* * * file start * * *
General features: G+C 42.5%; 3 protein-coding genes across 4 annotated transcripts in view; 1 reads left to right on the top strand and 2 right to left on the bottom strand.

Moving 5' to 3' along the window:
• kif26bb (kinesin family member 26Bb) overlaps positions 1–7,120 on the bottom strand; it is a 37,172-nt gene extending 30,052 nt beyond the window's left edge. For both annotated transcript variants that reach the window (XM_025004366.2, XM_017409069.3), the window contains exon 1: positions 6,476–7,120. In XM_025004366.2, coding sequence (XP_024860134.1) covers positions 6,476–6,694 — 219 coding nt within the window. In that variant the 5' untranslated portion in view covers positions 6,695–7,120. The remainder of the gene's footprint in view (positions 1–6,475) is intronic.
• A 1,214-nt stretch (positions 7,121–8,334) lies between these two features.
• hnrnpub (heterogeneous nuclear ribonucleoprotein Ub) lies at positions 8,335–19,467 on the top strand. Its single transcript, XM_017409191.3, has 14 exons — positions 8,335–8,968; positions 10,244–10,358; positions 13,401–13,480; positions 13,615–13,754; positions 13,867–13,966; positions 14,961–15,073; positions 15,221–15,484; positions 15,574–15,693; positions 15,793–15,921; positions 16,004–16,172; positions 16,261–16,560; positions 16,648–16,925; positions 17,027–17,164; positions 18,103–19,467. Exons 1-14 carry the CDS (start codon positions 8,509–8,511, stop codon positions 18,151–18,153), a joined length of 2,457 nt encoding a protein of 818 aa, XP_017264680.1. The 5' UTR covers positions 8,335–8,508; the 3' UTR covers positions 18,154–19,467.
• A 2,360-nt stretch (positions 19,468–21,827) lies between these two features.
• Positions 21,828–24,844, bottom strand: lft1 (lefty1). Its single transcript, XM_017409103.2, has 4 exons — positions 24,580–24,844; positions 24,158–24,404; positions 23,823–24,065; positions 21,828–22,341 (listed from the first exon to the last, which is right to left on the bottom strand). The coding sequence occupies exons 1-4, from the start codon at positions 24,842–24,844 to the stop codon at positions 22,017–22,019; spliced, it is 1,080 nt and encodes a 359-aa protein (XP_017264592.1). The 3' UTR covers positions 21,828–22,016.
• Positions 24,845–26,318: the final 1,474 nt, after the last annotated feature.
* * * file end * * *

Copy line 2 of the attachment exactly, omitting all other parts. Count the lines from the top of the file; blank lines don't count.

Moving 5' to 3' along the window: